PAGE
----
Before China began courting Southeast Asia with infrastructure investments through its Belt and Road Initiative, Japan was the region's top development financier. As the two powerhouses now compete for economic and commercial influence, some are saying that Beijing may be winning the battle but losing the war.
That is, Tokyo may be unable to match the sheer volume of Beijing's investments, but it ranks ahead in terms of reputation and local impact, according to experts.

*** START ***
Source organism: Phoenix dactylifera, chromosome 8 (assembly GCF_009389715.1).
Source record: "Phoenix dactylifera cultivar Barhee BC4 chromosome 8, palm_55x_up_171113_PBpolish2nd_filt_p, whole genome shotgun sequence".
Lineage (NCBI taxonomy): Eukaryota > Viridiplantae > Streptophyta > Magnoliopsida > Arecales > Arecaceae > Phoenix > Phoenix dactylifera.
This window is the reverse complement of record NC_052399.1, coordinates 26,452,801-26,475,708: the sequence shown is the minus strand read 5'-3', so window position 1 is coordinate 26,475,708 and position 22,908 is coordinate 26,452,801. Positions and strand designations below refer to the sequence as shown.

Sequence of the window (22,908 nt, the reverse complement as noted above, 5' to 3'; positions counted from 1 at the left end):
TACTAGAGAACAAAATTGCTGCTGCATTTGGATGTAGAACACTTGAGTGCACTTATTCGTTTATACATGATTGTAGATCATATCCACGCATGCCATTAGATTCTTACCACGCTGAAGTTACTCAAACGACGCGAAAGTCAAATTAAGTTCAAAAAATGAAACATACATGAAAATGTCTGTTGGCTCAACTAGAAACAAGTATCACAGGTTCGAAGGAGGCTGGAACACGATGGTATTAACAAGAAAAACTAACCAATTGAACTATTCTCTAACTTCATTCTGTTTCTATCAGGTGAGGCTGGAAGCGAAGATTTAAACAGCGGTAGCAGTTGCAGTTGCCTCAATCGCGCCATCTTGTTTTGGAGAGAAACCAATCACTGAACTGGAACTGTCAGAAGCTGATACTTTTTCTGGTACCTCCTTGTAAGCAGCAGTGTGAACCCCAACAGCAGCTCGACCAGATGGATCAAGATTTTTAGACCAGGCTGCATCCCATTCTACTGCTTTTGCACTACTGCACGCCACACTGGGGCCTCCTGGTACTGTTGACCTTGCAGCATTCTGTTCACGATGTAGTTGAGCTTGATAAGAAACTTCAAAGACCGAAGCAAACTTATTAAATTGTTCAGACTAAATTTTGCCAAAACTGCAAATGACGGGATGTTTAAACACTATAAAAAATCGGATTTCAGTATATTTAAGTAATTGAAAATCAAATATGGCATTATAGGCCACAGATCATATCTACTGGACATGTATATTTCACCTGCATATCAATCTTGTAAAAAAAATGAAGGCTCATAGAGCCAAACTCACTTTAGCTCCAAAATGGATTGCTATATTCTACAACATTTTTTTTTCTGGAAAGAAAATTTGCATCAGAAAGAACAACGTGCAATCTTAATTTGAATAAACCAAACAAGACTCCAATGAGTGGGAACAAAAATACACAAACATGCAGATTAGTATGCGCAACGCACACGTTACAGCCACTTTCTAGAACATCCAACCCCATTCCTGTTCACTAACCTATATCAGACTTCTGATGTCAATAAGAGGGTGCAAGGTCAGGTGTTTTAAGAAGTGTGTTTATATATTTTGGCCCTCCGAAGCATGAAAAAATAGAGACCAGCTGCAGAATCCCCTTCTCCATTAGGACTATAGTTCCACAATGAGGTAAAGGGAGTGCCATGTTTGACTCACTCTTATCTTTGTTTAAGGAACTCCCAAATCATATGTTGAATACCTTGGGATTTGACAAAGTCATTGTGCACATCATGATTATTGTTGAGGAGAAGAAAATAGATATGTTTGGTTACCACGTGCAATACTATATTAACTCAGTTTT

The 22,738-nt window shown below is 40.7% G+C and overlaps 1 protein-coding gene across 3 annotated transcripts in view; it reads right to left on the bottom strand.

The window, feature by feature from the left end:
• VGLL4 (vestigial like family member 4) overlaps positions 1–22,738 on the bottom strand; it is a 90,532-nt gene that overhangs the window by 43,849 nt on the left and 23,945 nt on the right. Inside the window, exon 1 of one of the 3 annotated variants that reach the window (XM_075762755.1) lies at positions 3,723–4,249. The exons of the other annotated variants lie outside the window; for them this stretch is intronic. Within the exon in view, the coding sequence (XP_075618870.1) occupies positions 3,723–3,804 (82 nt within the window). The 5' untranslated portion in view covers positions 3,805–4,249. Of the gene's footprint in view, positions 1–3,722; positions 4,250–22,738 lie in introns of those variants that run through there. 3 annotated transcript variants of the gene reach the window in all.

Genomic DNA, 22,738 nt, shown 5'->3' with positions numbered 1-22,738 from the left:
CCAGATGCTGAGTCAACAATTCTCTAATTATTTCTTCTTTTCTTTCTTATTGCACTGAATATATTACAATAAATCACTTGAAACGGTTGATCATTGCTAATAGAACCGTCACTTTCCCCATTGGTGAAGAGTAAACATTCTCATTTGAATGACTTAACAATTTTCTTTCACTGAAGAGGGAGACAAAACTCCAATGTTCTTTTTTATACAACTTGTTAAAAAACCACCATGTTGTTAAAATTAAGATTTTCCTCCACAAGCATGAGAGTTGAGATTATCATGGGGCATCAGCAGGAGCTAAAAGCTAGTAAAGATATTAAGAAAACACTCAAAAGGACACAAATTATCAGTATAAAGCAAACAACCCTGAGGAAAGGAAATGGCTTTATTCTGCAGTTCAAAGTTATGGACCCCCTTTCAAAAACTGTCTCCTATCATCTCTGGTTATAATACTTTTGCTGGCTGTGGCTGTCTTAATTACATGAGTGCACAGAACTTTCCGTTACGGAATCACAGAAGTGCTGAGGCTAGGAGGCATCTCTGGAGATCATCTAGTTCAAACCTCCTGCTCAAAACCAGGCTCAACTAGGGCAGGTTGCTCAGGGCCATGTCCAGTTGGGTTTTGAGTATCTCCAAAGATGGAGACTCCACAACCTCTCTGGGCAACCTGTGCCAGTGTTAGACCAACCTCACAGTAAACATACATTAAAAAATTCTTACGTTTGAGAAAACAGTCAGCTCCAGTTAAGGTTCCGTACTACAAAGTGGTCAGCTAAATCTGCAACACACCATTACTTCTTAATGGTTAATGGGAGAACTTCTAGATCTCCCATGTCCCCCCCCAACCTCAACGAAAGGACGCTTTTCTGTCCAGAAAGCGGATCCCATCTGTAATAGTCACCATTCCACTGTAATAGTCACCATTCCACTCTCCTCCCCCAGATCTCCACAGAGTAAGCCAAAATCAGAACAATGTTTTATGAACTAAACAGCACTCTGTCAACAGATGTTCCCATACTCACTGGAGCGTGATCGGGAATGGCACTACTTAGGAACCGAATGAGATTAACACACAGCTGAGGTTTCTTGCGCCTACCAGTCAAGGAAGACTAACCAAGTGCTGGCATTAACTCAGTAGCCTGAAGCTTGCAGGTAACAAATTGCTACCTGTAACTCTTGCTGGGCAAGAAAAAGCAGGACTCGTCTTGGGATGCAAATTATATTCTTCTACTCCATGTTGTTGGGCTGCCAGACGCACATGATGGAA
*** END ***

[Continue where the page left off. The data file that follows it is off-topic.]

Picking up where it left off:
Japanese ventures within emerging Asia, which first began in the late 1970s through multinational companies before the government spearheaded its infrastructure connectivity blueprint in the 1990s, are seen as the poster child for what the G-7 and OECD call "quality infrastructure." Such projects boast high safety, environmental, reliability and inclusion standards in addition to improving overall logistics in a developing area.